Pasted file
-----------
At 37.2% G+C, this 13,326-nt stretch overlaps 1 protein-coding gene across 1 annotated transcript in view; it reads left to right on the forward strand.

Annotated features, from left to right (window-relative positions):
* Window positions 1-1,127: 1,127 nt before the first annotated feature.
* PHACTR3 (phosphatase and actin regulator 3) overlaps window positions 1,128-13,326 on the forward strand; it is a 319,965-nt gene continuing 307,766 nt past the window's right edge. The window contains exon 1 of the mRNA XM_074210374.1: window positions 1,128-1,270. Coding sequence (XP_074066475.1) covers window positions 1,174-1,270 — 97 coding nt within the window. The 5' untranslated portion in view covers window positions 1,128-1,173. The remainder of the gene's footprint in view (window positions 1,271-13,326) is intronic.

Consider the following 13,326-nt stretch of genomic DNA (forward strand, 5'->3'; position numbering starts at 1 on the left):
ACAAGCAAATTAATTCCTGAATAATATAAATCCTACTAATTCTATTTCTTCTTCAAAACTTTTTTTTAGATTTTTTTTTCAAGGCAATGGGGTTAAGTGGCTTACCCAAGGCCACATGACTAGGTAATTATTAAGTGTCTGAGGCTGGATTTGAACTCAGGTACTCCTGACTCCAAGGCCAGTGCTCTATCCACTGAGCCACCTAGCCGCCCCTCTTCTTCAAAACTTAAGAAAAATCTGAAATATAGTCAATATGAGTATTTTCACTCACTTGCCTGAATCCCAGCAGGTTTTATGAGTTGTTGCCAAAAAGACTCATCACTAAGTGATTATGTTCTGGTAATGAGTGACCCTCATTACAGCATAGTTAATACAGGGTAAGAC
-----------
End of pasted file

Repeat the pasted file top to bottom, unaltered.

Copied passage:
At 37.2% G+C, this 13,326-nt stretch overlaps 1 protein-coding gene across 1 annotated transcript in view; it reads left to right on the forward strand.

Annotated features, from left to right (window-relative positions):
* Window positions 1-1,127: 1,127 nt before the first annotated feature.
* PHACTR3 (phosphatase and actin regulator 3) overlaps window positions 1,128-13,326 on the forward strand; it is a 319,965-nt gene continuing 307,766 nt past the window's right edge. The window contains exon 1 of the mRNA XM_074210374.1: window positions 1,128-1,270. Coding sequence (XP_074066475.1) covers window positions 1,174-1,270 — 97 coding nt within the window. The 5' untranslated portion in view covers window positions 1,128-1,173. The remainder of the gene's footprint in view (window positions 1,271-13,326) is intronic.

Consider the following 13,326-nt stretch of genomic DNA (forward strand, 5'->3'; position numbering starts at 1 on the left):
ACAAGCAAATTAATTCCTGAATAATATAAATCCTACTAATTCTATTTCTTCTTCAAAACTTTTTTTTAGATTTTTTTTTCAAGGCAATGGGGTTAAGTGGCTTACCCAAGGCCACATGACTAGGTAATTATTAAGTGTCTGAGGCTGGATTTGAACTCAGGTACTCCTGACTCCAAGGCCAGTGCTCTATCCACTGAGCCACCTAGCCGCCCCTCTTCTTCAAAACTTAAGAAAAATCTGAAATATAGTCAATATGAGTATTTTCACTCACTTGCCTGAATCCCAGCAGGTTTTATGAGTTGTTGCCAAAAAGACTCATCACTAAGTGATTATGTTCTGGTAATGAGTGACCCTCATTACAGCATAGTTAATACAGGGTAAGAC